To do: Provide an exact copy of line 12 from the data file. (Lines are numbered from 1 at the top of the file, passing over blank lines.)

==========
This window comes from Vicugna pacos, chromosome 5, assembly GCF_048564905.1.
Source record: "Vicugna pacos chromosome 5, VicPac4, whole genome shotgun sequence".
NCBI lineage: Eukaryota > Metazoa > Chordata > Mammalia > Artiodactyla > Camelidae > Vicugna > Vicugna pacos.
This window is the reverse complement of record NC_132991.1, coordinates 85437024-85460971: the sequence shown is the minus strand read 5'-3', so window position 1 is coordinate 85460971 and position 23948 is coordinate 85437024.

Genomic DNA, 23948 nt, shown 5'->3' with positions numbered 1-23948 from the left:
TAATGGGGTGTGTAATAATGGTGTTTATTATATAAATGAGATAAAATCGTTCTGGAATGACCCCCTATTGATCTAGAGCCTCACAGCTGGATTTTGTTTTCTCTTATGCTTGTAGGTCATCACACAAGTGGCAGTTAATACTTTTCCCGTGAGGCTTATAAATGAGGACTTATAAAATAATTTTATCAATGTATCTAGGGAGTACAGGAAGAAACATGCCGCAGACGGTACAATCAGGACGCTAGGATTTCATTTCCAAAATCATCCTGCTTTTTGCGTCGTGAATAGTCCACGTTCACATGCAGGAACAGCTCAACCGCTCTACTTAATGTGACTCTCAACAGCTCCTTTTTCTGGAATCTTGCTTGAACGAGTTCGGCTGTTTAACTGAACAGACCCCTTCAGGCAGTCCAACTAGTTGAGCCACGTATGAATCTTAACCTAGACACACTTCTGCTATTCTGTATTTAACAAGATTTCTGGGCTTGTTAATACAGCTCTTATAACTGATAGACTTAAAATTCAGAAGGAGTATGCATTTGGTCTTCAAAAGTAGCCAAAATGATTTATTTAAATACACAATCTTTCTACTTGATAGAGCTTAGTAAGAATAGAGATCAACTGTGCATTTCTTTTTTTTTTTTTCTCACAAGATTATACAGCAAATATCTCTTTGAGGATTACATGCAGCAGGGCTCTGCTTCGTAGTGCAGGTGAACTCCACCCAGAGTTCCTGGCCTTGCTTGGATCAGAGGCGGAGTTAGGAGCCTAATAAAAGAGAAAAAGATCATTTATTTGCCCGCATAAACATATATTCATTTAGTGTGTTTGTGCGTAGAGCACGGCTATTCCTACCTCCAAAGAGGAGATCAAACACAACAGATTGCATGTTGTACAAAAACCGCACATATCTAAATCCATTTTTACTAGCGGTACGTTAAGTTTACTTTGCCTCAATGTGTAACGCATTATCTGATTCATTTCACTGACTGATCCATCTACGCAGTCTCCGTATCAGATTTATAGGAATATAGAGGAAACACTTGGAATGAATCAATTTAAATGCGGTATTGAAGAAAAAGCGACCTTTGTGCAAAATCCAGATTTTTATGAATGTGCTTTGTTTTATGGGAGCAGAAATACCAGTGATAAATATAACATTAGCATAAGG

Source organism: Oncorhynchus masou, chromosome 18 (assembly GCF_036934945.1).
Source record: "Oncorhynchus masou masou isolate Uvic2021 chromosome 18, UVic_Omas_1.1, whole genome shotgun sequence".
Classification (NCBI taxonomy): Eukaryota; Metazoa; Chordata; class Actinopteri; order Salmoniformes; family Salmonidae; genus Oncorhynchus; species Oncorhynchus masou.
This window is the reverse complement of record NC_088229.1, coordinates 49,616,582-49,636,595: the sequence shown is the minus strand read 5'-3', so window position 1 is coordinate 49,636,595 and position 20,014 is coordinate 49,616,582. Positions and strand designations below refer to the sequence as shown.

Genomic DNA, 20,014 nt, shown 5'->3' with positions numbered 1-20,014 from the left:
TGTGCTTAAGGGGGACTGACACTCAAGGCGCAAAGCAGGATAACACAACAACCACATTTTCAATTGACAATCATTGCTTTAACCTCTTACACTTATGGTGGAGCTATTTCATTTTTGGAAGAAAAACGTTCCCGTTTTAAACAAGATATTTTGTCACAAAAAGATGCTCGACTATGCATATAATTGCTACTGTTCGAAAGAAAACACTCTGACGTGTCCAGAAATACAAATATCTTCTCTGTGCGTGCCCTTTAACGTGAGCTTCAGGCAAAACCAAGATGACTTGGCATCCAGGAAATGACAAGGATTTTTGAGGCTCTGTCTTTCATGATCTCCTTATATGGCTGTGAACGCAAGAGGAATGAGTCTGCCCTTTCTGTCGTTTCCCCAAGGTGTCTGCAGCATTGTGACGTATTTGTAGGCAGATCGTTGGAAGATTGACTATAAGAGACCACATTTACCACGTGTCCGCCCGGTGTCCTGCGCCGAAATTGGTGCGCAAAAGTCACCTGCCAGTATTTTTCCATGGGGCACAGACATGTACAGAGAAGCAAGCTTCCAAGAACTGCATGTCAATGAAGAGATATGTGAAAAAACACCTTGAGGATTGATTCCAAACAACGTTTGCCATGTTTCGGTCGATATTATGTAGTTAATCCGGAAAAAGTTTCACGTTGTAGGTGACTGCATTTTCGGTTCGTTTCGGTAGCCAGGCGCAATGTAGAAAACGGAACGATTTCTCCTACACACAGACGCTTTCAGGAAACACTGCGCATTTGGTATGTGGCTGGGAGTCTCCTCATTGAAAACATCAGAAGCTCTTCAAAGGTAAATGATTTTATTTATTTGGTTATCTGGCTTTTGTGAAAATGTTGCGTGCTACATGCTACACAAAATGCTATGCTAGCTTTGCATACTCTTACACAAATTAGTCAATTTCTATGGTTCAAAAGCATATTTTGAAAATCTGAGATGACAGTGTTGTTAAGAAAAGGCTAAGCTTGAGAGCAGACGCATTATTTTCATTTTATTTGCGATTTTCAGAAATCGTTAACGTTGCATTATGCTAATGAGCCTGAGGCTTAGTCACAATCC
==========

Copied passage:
TGTGCTTAAGGGGGACTGACACTCAAGGCGCAAAGCAGGATAACACAACAACCACATTTTCAATTGACAATCATTGCTTTAACCTCTTACACTTATGGTGGAGCTATTTCATTTTTGGAAGAAAAACGTTCCCGTTTTAAACAAGATATTTTGTCACAAAAAGATGCTCGACTATGCATATAATTGCTACTGTTCGAAAGAAAACACTCTGACGTGTCCAGAAATACAAATATCTTCTCTGTGCGTGCCCTTTAACGTGAGCTTCAGGCAAAACCAAGATGACTTGGCATCCAGGAAATGACAAGGATTTTTGAGGCTCTGTCTTTCATGATCTCCTTATATGGCTGTGAACGCAAGAGGAATGAGTCTGCCCTTTCTGTCGTTTCCCCAAGGTGTCTGCAGCATTGTGACGTATTTGTAGGCAGATCGTTGGAAGATTGACTATAAGAGACCACATTTACCACGTGTCCGCCCGGTGTCCTGCGCCGAAATTGGTGCGCAAAAGTCACCTGCCAGTATTTTTCCATGGGGCACAGACATGTACAGAGAAGCAAGCTTCCAAGAACTGCATGTCAATGAAGAGATATGTGAAAAAACACCTTGAGGATTGATTCCAAACAACGTTTGCCATGTTTCGGTCGATATTATGTAGTTAATCCGGAAAAAGTTTCACGTTGTAGGTGACTGCATTTTCGGTTCGTTTCGGTAGCCAGGCGCAATGTAGAAAACGGAACGATTTCTCCTACACACAGACGCTTTCAGGAAACACTGCGCATTTGGTATGTGGCTGGGAGTCTCCTCATTGAAAACATCAGAAGCTCTTCAAAGGTAAATGATTTTATTTATTTGGTTATCTGGCTTTTGTGAAAATGTTGCGTGCTACATGCTACACAAAATGCTATGCTAGCTTTGCATACTCTTACACAAATTAGTCAATTTCTATGGTTCAAAAGCATATTTTGAAAATCTGAGATGACAGTGTTGTTAAGAAAAGGCTAAGCTTGAGAGCAGACGCATTATTTTCATTTTATTTGCGATTTTCAGAAATCGTTAACGTTGCATTATGCTAATGAGCCTGAGGCTTAGTCACAATCC